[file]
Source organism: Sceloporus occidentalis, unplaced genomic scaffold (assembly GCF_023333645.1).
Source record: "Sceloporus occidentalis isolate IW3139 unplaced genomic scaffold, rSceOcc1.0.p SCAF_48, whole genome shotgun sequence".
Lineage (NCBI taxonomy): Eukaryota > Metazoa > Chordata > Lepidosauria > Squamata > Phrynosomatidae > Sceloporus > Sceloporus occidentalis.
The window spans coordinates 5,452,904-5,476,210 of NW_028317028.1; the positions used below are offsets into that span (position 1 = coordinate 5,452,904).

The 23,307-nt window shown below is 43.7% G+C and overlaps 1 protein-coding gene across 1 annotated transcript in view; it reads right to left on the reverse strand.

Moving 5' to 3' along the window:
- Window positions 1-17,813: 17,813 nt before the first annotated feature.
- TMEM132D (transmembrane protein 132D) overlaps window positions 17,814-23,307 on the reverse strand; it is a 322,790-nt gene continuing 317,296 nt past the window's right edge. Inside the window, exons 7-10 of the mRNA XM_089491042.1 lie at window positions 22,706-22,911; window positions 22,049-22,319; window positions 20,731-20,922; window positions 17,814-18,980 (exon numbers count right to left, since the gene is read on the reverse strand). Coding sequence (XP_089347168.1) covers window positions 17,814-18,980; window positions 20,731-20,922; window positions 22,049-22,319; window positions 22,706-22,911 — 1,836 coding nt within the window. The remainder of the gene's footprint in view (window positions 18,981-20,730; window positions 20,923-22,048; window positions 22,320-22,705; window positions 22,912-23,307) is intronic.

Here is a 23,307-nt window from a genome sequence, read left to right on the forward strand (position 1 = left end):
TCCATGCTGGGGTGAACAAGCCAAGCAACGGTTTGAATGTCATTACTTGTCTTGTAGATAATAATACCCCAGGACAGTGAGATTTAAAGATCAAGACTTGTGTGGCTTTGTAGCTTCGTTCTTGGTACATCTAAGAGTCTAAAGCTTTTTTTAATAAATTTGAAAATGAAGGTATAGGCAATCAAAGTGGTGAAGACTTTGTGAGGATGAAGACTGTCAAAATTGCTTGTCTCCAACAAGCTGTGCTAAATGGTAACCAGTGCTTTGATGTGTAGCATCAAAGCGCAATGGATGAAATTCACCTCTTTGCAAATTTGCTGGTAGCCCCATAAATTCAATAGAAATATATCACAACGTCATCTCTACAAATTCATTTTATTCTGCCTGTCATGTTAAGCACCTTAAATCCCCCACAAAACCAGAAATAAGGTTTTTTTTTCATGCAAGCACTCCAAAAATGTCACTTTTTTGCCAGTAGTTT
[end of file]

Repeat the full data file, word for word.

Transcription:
Source organism: Sceloporus occidentalis, unplaced genomic scaffold (assembly GCF_023333645.1).
Source record: "Sceloporus occidentalis isolate IW3139 unplaced genomic scaffold, rSceOcc1.0.p SCAF_48, whole genome shotgun sequence".
Lineage (NCBI taxonomy): Eukaryota > Metazoa > Chordata > Lepidosauria > Squamata > Phrynosomatidae > Sceloporus > Sceloporus occidentalis.
The window spans coordinates 5,452,904-5,476,210 of NW_028317028.1; the positions used below are offsets into that span (position 1 = coordinate 5,452,904).

The 23,307-nt window shown below is 43.7% G+C and overlaps 1 protein-coding gene across 1 annotated transcript in view; it reads right to left on the reverse strand.

Moving 5' to 3' along the window:
- Window positions 1-17,813: 17,813 nt before the first annotated feature.
- TMEM132D (transmembrane protein 132D) overlaps window positions 17,814-23,307 on the reverse strand; it is a 322,790-nt gene continuing 317,296 nt past the window's right edge. Inside the window, exons 7-10 of the mRNA XM_089491042.1 lie at window positions 22,706-22,911; window positions 22,049-22,319; window positions 20,731-20,922; window positions 17,814-18,980 (exon numbers count right to left, since the gene is read on the reverse strand). Coding sequence (XP_089347168.1) covers window positions 17,814-18,980; window positions 20,731-20,922; window positions 22,049-22,319; window positions 22,706-22,911 — 1,836 coding nt within the window. The remainder of the gene's footprint in view (window positions 18,981-20,730; window positions 20,923-22,048; window positions 22,320-22,705; window positions 22,912-23,307) is intronic.

Here is a 23,307-nt window from a genome sequence, read left to right on the forward strand (position 1 = left end):
TCCATGCTGGGGTGAACAAGCCAAGCAACGGTTTGAATGTCATTACTTGTCTTGTAGATAATAATACCCCAGGACAGTGAGATTTAAAGATCAAGACTTGTGTGGCTTTGTAGCTTCGTTCTTGGTACATCTAAGAGTCTAAAGCTTTTTTTAATAAATTTGAAAATGAAGGTATAGGCAATCAAAGTGGTGAAGACTTTGTGAGGATGAAGACTGTCAAAATTGCTTGTCTCCAACAAGCTGTGCTAAATGGTAACCAGTGCTTTGATGTGTAGCATCAAAGCGCAATGGATGAAATTCACCTCTTTGCAAATTTGCTGGTAGCCCCATAAATTCAATAGAAATATATCACAACGTCATCTCTACAAATTCATTTTATTCTGCCTGTCATGTTAAGCACCTTAAATCCCCCACAAAACCAGAAATAAGGTTTTTTTTTCATGCAAGCACTCCAAAAATGTCACTTTTTTGCCAGTAGTTT